Update at 10:45 a.m. — Dr. Pepper has been adopted, according to AWLA.

Photo courtesy of Animal Welfare League of Arlington

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The kennels at the Animal Welfare League of Arlington are loaded and the shelter is hoping for a grand slam that sends all these dogs home.

During AWLA’s week-long Home Run Adoption Event, adoption fees will be cut in half for dogs six months and older to encourage potential adoptive parents to step up to the plate. Tomorrow (Saturday) through Friday, April 9, people can take home dogs under 25 pounds for $137, adult dogs for $100 and dogs 10 years and older for $87.

The shelter is reaching capacity and soon expects more dogs to arrive, Chelsea Jones, a spokeswoman said.

“Our dog kennels are very full, and with dog transports arriving next week, we really need to get our current dogs adopted to make room for the new dogs coming in from shelters in need in Texas,” Jones said. “Many of our dogs have also been with us for quite a while now, and it’s high time they found their homes.”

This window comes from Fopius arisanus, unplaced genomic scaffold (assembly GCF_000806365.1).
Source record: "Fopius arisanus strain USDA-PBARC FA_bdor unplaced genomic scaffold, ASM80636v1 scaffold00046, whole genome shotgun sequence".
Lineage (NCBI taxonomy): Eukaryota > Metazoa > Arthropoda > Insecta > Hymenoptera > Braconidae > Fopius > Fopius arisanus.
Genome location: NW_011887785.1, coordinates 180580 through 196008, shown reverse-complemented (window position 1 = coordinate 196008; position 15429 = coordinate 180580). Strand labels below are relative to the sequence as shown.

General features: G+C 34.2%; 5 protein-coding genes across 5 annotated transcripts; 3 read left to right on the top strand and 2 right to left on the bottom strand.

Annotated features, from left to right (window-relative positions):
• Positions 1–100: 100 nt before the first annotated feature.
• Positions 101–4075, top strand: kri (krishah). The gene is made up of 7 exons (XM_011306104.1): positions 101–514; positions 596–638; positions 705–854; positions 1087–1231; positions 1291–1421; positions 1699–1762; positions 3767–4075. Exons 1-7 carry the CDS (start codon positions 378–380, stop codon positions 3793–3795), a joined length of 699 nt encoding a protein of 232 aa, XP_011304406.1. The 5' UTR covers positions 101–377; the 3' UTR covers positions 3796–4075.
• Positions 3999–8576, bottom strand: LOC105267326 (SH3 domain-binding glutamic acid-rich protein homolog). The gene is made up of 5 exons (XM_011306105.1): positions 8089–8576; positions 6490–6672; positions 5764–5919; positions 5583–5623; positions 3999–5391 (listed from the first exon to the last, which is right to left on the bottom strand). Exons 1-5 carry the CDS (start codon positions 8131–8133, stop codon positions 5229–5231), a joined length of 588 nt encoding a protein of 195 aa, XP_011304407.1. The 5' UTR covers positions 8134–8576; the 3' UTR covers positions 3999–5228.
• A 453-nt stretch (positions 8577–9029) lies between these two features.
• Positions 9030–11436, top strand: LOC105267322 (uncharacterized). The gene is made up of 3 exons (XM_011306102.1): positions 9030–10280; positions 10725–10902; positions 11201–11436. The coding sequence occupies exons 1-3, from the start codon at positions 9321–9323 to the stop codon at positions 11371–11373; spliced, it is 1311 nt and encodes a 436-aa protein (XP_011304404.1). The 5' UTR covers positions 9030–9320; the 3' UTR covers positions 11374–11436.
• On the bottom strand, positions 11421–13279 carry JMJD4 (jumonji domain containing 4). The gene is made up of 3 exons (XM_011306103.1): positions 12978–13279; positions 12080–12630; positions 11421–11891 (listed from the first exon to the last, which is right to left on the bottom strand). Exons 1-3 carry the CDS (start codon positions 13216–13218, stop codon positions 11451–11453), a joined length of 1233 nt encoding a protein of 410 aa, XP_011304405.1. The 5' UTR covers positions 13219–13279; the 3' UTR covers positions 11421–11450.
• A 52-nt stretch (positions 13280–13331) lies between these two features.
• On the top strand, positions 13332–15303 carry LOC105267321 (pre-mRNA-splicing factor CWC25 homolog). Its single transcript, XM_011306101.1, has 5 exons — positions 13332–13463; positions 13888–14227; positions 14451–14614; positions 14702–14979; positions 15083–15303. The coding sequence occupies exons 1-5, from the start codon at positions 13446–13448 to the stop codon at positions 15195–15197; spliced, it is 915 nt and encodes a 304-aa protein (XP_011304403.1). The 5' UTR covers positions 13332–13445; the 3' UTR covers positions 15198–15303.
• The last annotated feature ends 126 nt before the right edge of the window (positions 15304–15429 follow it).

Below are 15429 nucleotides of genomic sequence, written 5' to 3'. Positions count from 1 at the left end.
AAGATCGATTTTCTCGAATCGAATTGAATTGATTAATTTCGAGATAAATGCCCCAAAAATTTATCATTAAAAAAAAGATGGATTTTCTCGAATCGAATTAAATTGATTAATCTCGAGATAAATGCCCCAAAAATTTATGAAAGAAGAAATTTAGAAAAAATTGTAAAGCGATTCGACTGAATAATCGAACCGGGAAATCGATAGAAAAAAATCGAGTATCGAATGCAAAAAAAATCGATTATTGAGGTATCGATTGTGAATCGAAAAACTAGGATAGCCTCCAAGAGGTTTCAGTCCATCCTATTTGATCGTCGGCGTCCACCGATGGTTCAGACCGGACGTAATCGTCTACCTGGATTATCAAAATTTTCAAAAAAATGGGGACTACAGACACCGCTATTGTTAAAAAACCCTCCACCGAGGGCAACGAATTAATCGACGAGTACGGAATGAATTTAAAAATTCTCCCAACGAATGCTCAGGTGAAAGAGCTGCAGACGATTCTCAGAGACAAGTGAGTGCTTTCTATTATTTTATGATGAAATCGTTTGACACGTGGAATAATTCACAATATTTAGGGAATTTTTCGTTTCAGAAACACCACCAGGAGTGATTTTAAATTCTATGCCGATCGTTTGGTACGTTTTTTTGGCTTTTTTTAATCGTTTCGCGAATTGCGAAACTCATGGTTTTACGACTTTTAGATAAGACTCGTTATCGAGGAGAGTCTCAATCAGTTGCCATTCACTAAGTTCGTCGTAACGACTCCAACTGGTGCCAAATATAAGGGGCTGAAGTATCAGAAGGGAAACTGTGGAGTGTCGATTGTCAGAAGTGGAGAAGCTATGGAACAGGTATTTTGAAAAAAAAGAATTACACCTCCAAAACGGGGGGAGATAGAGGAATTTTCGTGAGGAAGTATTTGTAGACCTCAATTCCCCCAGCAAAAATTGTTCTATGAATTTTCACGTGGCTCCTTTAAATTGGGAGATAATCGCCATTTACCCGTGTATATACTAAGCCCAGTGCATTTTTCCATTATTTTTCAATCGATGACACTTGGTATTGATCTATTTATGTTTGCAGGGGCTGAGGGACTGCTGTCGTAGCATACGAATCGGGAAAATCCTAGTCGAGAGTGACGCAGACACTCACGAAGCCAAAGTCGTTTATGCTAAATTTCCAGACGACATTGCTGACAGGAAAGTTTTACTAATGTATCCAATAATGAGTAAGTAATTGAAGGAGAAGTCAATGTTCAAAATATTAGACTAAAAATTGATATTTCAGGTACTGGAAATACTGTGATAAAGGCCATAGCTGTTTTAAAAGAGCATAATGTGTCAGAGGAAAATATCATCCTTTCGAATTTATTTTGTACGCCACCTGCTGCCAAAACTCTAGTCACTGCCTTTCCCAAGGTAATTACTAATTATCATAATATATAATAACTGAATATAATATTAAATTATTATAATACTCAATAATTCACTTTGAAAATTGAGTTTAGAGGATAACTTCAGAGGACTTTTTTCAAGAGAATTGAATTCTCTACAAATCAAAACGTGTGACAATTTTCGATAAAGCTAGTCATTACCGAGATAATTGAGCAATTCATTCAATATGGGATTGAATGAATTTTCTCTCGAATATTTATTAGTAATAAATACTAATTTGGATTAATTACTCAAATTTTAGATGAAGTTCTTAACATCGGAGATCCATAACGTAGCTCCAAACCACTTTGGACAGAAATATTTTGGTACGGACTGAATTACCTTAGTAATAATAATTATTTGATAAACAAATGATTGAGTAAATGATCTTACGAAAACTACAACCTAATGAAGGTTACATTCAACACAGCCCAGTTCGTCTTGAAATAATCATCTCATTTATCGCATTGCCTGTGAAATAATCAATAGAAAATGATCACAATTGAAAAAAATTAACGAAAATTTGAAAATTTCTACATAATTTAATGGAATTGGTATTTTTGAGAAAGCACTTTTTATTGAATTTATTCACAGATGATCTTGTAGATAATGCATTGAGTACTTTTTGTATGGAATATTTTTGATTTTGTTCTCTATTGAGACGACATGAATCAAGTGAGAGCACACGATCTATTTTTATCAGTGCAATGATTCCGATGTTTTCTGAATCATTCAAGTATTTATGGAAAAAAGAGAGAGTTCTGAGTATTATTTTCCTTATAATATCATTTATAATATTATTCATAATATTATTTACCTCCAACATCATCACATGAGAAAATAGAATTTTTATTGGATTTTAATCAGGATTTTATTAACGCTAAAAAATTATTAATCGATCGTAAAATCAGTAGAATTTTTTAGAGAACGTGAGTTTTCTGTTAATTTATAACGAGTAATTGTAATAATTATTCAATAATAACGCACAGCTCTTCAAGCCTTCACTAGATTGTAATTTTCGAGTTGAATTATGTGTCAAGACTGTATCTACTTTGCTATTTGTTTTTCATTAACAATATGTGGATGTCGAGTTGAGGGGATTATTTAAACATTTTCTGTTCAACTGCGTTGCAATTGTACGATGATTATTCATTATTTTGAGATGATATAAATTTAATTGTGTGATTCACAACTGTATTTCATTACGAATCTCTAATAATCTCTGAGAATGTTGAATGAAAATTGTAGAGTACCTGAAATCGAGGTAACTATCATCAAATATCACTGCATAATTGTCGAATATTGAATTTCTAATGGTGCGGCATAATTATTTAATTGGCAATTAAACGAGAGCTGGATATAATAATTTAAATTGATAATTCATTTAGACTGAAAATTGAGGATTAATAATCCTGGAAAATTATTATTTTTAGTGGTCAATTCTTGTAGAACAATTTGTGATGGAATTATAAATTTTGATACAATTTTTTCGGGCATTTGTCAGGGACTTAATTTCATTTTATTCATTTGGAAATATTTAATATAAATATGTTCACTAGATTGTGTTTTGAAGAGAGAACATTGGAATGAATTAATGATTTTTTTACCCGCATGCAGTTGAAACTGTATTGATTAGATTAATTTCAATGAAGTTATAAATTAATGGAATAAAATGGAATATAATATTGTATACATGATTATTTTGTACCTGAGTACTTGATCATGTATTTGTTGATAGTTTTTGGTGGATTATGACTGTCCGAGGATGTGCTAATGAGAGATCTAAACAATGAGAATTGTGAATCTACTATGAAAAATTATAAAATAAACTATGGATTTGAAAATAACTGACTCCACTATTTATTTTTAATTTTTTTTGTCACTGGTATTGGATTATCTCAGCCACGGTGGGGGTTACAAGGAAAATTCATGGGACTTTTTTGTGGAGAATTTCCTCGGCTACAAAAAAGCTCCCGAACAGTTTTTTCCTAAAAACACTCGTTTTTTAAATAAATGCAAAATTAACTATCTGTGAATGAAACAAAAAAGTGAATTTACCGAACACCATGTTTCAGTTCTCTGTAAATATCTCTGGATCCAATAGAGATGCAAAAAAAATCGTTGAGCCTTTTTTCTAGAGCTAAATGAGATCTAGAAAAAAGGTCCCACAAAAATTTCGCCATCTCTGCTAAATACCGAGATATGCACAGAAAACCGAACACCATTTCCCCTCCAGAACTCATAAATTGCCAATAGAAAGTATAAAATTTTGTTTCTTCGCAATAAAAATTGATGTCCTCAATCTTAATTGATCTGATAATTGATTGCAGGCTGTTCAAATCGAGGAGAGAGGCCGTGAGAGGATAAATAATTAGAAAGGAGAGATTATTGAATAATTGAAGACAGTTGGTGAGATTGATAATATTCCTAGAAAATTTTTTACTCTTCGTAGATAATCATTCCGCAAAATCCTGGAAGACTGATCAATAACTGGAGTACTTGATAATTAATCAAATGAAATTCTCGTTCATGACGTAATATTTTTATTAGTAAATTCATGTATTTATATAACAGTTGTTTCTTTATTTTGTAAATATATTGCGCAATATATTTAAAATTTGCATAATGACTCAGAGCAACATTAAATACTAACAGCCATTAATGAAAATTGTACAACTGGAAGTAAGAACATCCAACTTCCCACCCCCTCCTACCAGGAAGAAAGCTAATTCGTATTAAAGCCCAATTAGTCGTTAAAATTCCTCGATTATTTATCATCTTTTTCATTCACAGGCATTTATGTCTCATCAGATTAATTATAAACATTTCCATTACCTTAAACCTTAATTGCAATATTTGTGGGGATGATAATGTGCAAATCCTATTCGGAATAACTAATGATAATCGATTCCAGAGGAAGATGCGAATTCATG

Some shelters in Texas are still dealing with the after-effects of the February storms and cold weather that knocked out power to much of the state, she said. Meanwhile, shelters nationwide are entering their busy season, when the number of animals needing shelter begins to rise.

“We get requests every day from shelters and rescues in need of transfer partners, and we always want to help if we are able to,” Jones said.

One year into the pandemic, which prompted many people to combat isolation with new furry friends, it seems adoption rates have come down, she said.

“We are still very busy with adoptions but not quite at the same level as a year ago,” Jones said. “We also seem to have some dogs who are having trouble finding their families and have been with us for a while — they just haven’t found their person yet, but we hope they will this weekend.”

Photos courtesy Animal Welfare League of Arlington

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The Animal Welfare League of Arlington is overflowing with a whole warren’s worth of adoptable rabbits.

From tiny bonded-babies Bugs and Buster Bunny to the surprisingly large Katie, the shelter has pretty recently found itself with a deluge of rabbits in every shape and size.

Chelsea Jones, senior communications specialist for the Animal Welfare League of Arlington, said the shelter has eight rabbits currently up for adoption. Jones said there’s no particular reason for the increase, just “luck of the draw” — which makes sense considering that’s 32 lucky feet.

The search for a new home for the rabbits comes as Jones said an adoption surge that started at the beginning of the pandemic starts to wind down.